10 Things I Wish I Knew Before Starting V Rising

A vampire looks at the viewer from their coffin.

screenshot: Stunlock Studios / Kotaku

I’m playing an apex predator in V Rising, and I’m mere steps away from my fortified abode as the sun comes up. Just before I manage to open the gate door, a carnivorous plant shoots a mouthful of gunk at me, depleting my last sliver of health. [Record scratch. Freeze frame.] You’re probably wondering how I got into this situation.

In V Rising, you begin as a fragile new vampire in a world where anything from deadly plants to the mere act of the sun moving through the sky and eliminating that patch of shade you’re standing in can kill you. You’re weak, you have no resources, and you’re potentially bewildered by the world that now stretches before you. V Rising is a wonderfully systematic game that allows you to be playful about how you choose to grow your powers and influence. However, it comes with one major caveat: the game is very light on teaching you how the game works, preferring to teach you through repeated failure. If dying a dozen times within the first hour doesn’t sound appealing to you, then read on for some of the most valuable lessons I learned as a fledgling vampire.

Pick the right place to build your fortress

This is the single most important decision that you’ll make in the early game. While you can always dismantle your castle and try again, you only get a percentage of your resources back, so moving can be as prohibitively expensive as it is in real life. Since there’s no automatic way to transport resources across the map, the vast majority of your time will be spent running back and forth between enemy strongholds and your own castle.

Don’t settle down too quickly. Your map will indicate what types of resources can be harvested at each location, and you should scope out a location that will allow you to access as many different types of resources as possible. Enemies will respawn in this game, so also check that the patch of real estate you have your eyes on isn’t next to any particularly deadly creatures.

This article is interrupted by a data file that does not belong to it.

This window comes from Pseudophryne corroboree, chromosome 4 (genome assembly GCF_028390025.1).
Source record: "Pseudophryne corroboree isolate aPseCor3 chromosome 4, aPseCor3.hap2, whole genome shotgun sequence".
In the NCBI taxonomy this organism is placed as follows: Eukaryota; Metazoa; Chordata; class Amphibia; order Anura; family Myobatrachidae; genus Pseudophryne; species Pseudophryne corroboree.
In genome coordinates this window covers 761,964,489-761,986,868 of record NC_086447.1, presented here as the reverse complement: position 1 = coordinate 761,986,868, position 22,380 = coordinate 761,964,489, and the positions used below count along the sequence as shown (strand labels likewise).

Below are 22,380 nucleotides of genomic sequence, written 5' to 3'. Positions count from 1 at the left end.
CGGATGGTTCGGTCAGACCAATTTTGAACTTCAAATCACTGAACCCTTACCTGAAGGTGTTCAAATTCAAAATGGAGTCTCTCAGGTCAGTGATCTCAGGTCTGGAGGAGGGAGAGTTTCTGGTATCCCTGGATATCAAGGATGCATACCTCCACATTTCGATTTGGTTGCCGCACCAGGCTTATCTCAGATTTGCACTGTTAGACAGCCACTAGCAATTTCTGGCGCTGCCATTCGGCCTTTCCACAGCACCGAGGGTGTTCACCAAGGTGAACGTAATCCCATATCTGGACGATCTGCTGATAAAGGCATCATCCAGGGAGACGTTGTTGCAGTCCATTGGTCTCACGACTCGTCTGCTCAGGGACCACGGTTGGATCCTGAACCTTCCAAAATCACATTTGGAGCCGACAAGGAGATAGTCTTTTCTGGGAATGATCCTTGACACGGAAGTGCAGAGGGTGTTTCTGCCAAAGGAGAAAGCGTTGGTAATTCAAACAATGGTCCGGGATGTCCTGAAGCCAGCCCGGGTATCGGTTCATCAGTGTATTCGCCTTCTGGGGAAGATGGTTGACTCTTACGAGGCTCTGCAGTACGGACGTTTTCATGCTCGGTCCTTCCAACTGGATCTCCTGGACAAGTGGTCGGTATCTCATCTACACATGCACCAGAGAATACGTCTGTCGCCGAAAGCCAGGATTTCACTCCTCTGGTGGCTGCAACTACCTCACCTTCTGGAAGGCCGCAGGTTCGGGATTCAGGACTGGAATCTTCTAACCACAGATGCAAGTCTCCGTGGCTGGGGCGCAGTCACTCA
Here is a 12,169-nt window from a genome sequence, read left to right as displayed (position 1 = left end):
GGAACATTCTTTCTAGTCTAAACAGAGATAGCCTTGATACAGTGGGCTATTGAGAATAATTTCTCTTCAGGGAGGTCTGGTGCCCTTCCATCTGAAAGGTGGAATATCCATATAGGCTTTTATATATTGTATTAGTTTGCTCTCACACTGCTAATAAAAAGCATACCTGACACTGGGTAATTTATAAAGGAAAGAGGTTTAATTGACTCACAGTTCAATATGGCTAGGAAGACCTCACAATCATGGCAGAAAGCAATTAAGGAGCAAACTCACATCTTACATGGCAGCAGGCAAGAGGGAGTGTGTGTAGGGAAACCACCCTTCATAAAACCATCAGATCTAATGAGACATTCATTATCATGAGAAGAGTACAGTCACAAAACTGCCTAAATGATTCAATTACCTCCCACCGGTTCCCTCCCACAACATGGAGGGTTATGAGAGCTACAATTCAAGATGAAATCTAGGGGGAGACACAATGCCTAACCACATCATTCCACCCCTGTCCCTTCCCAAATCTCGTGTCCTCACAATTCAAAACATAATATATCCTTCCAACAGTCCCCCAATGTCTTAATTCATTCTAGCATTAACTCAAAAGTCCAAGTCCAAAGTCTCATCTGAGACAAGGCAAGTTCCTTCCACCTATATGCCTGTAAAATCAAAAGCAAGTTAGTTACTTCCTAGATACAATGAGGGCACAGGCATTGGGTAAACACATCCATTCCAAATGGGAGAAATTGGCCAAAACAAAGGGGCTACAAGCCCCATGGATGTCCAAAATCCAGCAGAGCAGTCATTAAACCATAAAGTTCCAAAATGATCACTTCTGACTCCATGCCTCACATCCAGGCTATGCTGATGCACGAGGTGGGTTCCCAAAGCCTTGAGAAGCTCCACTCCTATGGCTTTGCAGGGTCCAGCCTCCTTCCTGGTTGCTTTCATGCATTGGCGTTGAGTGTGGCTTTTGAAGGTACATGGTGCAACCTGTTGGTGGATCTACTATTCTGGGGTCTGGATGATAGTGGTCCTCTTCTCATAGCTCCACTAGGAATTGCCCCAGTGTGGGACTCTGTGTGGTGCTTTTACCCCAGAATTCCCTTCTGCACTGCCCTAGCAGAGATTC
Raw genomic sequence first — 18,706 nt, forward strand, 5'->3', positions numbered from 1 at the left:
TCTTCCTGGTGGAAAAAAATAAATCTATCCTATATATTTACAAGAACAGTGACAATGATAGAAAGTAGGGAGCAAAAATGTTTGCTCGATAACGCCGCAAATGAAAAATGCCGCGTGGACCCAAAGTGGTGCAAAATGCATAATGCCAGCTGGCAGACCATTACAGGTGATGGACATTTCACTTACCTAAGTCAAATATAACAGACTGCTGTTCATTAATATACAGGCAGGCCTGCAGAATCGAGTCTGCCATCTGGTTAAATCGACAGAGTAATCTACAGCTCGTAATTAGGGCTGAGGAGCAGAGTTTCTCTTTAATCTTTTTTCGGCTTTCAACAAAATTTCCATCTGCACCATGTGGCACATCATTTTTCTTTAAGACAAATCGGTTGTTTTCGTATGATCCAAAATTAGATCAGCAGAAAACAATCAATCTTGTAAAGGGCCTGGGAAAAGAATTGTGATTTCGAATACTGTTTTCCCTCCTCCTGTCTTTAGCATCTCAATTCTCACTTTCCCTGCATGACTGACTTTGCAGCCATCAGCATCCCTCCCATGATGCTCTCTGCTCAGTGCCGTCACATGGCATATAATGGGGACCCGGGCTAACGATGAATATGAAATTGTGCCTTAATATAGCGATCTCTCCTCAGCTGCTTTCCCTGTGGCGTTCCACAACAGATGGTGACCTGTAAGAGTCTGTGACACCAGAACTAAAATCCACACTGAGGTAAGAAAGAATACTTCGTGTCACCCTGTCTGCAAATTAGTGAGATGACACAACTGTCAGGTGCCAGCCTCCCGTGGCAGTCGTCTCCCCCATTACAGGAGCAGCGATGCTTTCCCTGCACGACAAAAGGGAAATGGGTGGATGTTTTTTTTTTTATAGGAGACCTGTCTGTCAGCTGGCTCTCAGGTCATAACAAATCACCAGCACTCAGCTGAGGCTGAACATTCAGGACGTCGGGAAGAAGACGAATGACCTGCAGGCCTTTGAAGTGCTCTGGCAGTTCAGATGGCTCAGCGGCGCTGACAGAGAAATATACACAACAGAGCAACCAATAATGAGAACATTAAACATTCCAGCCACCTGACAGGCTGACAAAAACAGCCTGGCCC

Use the right tools for the right resources

Your sword is ideal for harvesting plants, your ax is the most efficient at chopping wood, and your mace is most suited for mining stone. But you can’t collect a higher-tier material if your weapon isn’t the right level. If you want to mine copper, then you have to upgrade to the reinforced bone weapons. If you want to mine jewels, then your weapon has to be copper or better. By keeping all of these weapons up to date, you can save yourself from having to double back to your base whenever you find a rare material node.

Build mist braziers as soon as you’re able

In V Rising, sun exposure can kill you in seconds. Once you’ve built a fort, you can craft mist braziers that provide artificial shadow from the sunlight. Best of all, they use bones as fuel, which is one of the easiest materials to get in this game. It takes a few seconds for the shadow they generate to expand, so you’ll still want to have something to hide behind while the brazier activates its effect. Don’t forget to pause them when the sun goes down, or you’ll have wasted a lot of bones.

Use the daytime for crafting and the nighttime for hunting

There’s nothing worse than having to wait around for the sun to set while you’re trying to hunt down a major boss. Try to time your ventures for when the night has just begun. During the day, it’s a more efficient use of your time to turn on the mist braziers and convert all your hard-won resources into gear, structures, and better crafting reagents.

Avoid the treents and the golems at all costs